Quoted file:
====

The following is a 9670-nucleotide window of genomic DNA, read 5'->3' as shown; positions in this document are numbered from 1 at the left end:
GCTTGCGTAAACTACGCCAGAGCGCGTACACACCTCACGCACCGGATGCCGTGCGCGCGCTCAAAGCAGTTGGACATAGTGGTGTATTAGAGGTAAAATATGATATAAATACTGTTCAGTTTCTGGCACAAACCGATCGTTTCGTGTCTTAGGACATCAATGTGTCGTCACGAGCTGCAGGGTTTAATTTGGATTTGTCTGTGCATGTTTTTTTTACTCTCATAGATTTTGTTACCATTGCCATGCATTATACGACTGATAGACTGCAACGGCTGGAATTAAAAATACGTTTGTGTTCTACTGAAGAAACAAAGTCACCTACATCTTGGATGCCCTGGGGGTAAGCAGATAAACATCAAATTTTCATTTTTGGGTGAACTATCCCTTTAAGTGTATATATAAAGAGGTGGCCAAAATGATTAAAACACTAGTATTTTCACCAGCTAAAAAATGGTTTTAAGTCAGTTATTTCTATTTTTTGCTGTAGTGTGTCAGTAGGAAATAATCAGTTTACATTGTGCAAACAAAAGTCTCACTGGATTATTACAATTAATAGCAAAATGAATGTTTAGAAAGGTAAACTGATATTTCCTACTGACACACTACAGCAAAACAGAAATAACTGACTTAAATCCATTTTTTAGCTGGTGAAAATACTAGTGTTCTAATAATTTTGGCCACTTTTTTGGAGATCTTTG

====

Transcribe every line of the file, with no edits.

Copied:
The following is a 9670-nucleotide window of genomic DNA, read 5'->3' as shown; positions in this document are numbered from 1 at the left end:
GCTTGCGTAAACTACGCCAGAGCGCGTACACACCTCACGCACCGGATGCCGTGCGCGCGCTCAAAGCAGTTGGACATAGTGGTGTATTAGAGGTAAAATATGATATAAATACTGTTCAGTTTCTGGCACAAACCGATCGTTTCGTGTCTTAGGACATCAATGTGTCGTCACGAGCTGCAGGGTTTAATTTGGATTTGTCTGTGCATGTTTTTTTTACTCTCATAGATTTTGTTACCATTGCCATGCATTATACGACTGATAGACTGCAACGGCTGGAATTAAAAATACGTTTGTGTTCTACTGAAGAAACAAAGTCACCTACATCTTGGATGCCCTGGGGGTAAGCAGATAAACATCAAATTTTCATTTTTGGGTGAACTATCCCTTTAAGTGTATATATAAAGAGGTGGCCAAAATGATTAAAACACTAGTATTTTCACCAGCTAAAAAATGGTTTTAAGTCAGTTATTTCTATTTTTTGCTGTAGTGTGTCAGTAGGAAATAATCAGTTTACATTGTGCAAACAAAAGTCTCACTGGATTATTACAATTAATAGCAAAATGAATGTTTAGAAAGGTAAACTGATATTTCCTACTGACACACTACAGCAAAACAGAAATAACTGACTTAAATCCATTTTTTAGCTGGTGAAAATACTAGTGTTCTAATAATTTTGGCCACTTTTTTGGAGATCTTTG